During their first extensive tour of the United States in late summer 1964, while hosting a press conference before playing at Municipal Stadium – the home of the Kansas City A’s — the Beatles were asked if they liked baseball.
“Not particularly,” answered John Lennon before sarcastically adding, “only on TV.” Ringo Starr seemingly addressed his own pace of play, saying, “You throw the ball, and then another 10 minutes you have a cigarette and throw another ball.”
Eventually the Beatles came around.
Charlie O’s unrefusable offer — Sept. 17, 1964
It took one of baseball’s biggest personalities – and a staggering amount of money — to convince the Beatles to abandon a rare day off during their ’64 U.S. tour. But when A’s owner Charlie O. Finley repeatedly increased his bid to $150,000 for a concert at Municipal Stadium — tripling his original offer that was already higher than the band’s regular rate — the Beatles couldn’t refuse. Finley took a loss as the Beatles first performance at a ballpark drew only 20,207 fans, far short of capacity.
Maybe Finley just wanted to consider the show an investment. After all, as he had imprinted on the back of the ticket, “Today’s Beatles fans are tomorrow’s baseball fans.”
Echoes of the visit reverberate after every Royals win at Kauffman Stadium, where the Beatles’ cover of “Kansas City/Hey-Hey-Hey-Hey” is played in celebration.
Beatle-ball — May 10 or 11, 1965
It’s hard to say if Ringo really took 10 minutes between pitches, but photographic evidence exists of the Beatles playing baseball — perhaps for the only time – on one of these two days outside London in a break during filming their second film, Help! It’s around this time they discussed their forthcoming appearance at Shea Stadium with a New York radio station.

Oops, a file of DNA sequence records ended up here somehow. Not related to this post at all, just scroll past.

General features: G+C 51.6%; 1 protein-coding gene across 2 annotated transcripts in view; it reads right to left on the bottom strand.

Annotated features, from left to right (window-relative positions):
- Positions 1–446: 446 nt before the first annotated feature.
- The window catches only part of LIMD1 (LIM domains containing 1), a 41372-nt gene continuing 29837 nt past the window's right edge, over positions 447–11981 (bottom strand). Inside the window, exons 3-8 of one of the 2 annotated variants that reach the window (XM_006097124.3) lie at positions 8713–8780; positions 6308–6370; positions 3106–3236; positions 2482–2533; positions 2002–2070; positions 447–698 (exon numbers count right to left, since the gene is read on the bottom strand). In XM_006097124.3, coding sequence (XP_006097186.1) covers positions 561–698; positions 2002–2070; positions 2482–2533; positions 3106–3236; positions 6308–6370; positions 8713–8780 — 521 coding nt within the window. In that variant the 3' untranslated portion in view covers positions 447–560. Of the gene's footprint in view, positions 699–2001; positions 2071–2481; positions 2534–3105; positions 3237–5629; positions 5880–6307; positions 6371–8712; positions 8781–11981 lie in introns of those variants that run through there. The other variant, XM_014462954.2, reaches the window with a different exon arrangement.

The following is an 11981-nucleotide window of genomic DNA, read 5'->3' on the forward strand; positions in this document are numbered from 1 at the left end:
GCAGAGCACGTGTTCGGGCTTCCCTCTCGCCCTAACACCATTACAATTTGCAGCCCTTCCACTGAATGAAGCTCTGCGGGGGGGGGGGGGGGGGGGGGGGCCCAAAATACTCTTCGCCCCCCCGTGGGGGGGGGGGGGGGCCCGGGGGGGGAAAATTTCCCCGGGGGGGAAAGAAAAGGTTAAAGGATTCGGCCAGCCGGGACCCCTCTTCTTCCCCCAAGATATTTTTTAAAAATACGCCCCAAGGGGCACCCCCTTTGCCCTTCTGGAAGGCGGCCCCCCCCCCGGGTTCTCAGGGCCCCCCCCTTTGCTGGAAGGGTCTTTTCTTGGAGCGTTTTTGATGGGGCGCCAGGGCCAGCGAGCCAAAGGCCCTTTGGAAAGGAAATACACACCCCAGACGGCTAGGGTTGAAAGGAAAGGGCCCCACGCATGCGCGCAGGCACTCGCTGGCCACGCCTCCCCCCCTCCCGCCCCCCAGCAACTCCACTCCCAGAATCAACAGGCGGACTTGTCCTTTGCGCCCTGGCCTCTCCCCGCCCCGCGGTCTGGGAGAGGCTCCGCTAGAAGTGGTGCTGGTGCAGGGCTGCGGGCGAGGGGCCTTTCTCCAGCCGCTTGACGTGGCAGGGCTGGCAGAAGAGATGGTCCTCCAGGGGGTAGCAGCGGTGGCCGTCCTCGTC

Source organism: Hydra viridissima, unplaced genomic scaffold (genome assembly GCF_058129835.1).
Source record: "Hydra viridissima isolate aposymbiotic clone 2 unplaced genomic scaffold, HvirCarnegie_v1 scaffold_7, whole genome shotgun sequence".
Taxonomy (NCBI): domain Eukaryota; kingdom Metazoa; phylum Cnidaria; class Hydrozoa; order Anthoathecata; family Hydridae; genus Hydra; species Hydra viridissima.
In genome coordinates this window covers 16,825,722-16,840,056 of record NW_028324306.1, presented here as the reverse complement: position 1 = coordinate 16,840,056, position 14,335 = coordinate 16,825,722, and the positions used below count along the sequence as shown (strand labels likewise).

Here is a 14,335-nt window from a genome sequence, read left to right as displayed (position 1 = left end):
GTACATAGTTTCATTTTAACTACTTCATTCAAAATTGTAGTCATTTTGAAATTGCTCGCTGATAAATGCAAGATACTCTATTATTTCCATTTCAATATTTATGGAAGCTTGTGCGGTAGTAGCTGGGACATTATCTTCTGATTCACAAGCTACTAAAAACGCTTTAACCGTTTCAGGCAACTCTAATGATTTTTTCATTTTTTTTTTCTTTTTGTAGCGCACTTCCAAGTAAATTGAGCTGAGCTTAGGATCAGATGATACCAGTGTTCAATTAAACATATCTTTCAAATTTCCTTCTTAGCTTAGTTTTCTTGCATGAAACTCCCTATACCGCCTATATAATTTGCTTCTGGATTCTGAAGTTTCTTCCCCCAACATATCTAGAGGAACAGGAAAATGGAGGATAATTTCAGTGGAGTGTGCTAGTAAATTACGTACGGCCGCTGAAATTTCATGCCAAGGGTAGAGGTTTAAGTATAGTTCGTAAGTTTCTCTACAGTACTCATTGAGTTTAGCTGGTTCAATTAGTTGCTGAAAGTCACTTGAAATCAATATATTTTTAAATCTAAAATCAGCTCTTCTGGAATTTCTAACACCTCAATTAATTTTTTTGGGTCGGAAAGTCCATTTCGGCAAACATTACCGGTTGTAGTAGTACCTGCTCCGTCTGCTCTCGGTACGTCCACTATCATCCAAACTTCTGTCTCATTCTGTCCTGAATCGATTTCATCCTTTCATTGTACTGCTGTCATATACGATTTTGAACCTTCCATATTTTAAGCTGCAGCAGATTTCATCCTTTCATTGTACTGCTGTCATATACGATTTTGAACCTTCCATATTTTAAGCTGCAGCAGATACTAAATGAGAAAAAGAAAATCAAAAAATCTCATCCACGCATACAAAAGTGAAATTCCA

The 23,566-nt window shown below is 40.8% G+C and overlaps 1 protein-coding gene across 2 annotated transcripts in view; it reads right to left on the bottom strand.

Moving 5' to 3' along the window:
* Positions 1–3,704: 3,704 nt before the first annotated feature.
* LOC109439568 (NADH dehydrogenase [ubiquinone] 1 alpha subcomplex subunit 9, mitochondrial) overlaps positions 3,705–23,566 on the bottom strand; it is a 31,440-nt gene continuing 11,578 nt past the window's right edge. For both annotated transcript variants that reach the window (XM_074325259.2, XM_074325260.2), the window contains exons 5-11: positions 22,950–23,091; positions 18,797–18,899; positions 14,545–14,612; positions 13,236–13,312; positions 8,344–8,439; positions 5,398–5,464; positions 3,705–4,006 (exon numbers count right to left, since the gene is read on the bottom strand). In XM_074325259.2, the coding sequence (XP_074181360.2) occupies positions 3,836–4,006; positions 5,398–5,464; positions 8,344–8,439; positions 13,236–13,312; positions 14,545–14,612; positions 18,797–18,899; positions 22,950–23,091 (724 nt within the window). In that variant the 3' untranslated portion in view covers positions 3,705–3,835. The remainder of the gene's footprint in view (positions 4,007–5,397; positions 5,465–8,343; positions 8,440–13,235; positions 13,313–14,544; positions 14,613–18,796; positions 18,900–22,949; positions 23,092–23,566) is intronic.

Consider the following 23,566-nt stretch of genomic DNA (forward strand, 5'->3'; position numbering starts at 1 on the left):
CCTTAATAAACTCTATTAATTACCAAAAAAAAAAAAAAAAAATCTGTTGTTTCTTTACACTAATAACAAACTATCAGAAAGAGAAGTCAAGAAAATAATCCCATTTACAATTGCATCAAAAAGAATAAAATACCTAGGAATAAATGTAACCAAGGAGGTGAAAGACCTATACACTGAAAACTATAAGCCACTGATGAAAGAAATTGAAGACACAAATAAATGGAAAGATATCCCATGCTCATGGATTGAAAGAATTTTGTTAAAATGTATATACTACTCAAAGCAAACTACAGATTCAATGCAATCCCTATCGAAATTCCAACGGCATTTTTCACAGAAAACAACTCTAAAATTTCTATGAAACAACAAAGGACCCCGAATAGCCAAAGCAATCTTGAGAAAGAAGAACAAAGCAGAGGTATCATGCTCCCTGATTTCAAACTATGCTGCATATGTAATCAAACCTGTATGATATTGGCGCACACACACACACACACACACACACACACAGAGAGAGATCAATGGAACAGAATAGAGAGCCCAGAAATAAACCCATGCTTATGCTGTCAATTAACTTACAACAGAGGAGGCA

“We’ll be doing a couple of rounds of baseball before we go on, just to limber-up, you know,” Paul said. “Is that what you call it? ‘Rounds’ of baseball? Maybe not.”
Shea — Aug. 15, 1965
“Shea Stadium was an enormous place,” George Harrison said decades later in Anthology. “In those days, people were still playing the Astoria Cinema at Finsbury Park.”
This wasn’t the first time the Beatles played a baseball stadium, but their appearance at the Mets’ first home was an absolutely seismic event in the history of popular music. With more than 55,000 fans stuffing the year-old Shea, the Beatles literally invented the rock stadium tour even if they were forced to use the ballpark’s PA system to be heard — barely.
“I don’t think we were heard much by the audience,” Paul said. “The normal baseball-stadium PA was intended for: ‘Ladies and gentlemen, the next player is …’ But that was handy in that if we were a bit out of tune or didn’t play the right note, nobody noticed.”
The Beatles at Shea were frenetic, dynamic and record-breaking in a watershed moment in popular music.
Candlestick — Aug. 29, 1966
And yet, only a year later, the Beatles would retire as a live act, tying another baseball stadium to their story. Aware — but unannounced — they would stop touring, the Beatles took personal photos on the Candlestick Park stage and Paul had the show recorded for his own archives.